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Berkeley's understanding of Christian belief

One of the most fascinating aspects of Pearce's work is how he unravels Berkeley's view of the truth of Christianity. Berkeley holds that both in ordinary and scientific language, "assent without ideas is a widespread phenomenon" (152). We assent to language that does not correspond to any idea when such assent enables to get on better in the world, e.g., we use the languages of "forces", even though we have no idea corresponding to "a force", because by doing so we are better able to predict the motion of objects in space. Similarly, to say, for instance, that one "believes" in the doctrine of the trinity is to assent to having one's life shaped by such a notion, and the "truth" of such language consists in the fact that those who truly assent to have their lives shaped by it thereby lead better lives. Or, as Pearce puts it regarding another belief, "The doctrine of the divinity of Christ produces a practical, interp…

Rationalism in software engineering

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So, I've now come full circle, back to software engineering, after detouring through studying rationalism in economics, politics, philosophy and urban planning. And I have realized that long ago I had recognized the rationalist mistake in my own field of software engineering. It was present in the words of the critics of UNIX for not being designed according to some grand, theoretical blueprint, and instead being "hacked" together to fit the needs of the Bell Labs researchers. But even more so, it was present in the waterfall modelers and software managers requiring "complete specifications" before any coding starts.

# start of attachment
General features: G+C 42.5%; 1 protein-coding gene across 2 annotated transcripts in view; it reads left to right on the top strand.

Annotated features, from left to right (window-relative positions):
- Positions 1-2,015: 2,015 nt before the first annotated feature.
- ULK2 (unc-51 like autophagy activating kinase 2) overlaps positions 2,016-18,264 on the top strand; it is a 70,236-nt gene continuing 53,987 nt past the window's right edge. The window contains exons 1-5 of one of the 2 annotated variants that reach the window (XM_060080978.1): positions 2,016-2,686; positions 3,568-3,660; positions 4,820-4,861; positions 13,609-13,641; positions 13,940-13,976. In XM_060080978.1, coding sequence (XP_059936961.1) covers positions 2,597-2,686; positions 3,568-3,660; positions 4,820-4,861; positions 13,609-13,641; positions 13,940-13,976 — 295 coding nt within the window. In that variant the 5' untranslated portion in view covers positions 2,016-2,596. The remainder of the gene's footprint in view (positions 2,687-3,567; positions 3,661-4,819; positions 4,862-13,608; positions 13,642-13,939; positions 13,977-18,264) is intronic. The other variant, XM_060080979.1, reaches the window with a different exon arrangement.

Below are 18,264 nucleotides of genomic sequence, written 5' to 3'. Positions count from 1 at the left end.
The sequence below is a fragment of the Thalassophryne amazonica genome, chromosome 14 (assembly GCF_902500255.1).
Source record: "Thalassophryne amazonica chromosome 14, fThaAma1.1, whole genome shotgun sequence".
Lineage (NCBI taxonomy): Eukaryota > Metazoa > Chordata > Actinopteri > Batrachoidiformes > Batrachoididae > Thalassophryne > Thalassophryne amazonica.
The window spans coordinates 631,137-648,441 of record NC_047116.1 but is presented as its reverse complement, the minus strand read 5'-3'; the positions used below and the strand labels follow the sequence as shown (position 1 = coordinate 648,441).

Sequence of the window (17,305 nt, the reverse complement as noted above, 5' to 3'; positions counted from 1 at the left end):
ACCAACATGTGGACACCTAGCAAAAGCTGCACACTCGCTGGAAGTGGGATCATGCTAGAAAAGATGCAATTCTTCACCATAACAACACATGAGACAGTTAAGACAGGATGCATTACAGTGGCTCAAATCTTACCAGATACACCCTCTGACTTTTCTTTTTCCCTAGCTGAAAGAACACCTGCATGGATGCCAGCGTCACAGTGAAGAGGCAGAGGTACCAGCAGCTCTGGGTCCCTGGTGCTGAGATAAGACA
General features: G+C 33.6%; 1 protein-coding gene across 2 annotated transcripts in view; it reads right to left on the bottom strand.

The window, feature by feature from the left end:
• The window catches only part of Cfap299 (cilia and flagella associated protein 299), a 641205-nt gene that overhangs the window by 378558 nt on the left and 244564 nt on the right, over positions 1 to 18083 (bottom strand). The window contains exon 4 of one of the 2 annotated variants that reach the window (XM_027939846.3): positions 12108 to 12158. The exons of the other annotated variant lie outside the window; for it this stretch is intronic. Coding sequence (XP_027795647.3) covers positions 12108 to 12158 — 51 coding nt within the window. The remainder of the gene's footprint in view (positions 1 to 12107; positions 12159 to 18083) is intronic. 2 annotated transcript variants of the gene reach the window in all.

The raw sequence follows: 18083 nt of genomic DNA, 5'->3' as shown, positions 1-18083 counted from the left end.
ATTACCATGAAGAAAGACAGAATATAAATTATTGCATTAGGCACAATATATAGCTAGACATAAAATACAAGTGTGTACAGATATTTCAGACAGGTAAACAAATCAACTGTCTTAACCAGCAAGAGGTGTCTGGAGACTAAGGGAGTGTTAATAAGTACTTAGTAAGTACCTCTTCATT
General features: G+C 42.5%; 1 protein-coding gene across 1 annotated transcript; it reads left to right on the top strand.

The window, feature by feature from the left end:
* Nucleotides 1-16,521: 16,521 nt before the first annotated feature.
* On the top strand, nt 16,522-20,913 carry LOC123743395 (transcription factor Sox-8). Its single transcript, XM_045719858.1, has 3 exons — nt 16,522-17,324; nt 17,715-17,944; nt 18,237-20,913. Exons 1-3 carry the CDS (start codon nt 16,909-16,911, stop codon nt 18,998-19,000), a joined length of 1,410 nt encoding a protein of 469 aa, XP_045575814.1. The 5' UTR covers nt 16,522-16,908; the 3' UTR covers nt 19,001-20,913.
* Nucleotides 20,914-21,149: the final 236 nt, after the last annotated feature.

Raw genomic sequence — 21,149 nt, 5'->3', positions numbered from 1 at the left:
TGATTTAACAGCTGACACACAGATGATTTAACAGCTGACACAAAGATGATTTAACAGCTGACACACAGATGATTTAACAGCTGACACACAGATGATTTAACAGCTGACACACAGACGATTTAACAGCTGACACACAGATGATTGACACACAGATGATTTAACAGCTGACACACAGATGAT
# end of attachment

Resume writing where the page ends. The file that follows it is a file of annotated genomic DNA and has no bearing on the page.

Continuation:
One goal of this effort was to be able to hire really dumb programmers, whom one could pay very little. As T.S. Eliot might have put it, "They were dreaming of systems so perfect that no one had to be intelligent." But the dream is impossible to achieve: it was like the Soviet Union's five-year plans that would envision all economic …

Berkeley and Peirce

Interestingly, Berkeley anticipated C.S. Peirce's division of signs into indices, icons, and symbols, as he contended that one idea can suggest another "by likeness [icon], by necessary connexion [index]... or by arbitrary convention [symbol]." (The Theory of Vision Vindicated)

(The correspondence is not exact, however, since Berkeley includes a fourth category he calls "geometrical inference".)

God's language

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Kenneth Pearce (Language and the Structure of Berkeley's World) argues that, for Berkeley, "bodies" are linguistic constructions built up from our phenomenal experience, and that causal talk, in everyday life and in physics, is an extension of that sort of operation. But Berkeley does not therefore dismiss such talk. The reason is twofold:
First of all, to model things this way is useful: it helps us "in the pursuit of happiness, which is the ultimate end and design... that sets rational agents at work" (204).But these ideas are also true, in an important sense: they reflect the underlying reality of "the regular ordering of ideas instituted by God, i.e., the linguistic or grammatical structure of the divine language of nature. Our talk about bodies aims to capture the lexicon of this language, and our talk about causes, laws, and forces aims to capture its syntax" (204).

How do you want to get there?

We jumped in a cab in front of our apartment. We told the driver, "Newark Airport, please."

He asked, "How do you want to get there?"

I answered, “By cab.”


Dancing intelligently

Is not to do two things: first, to have an “idea“ about dancing, and then secondly to execute that idea.

Instead, it is doing one thing, namely dancing, in an intelligent manner.

(In this post I am, of course, simply practicing thinking as Gilbert Ryle does.)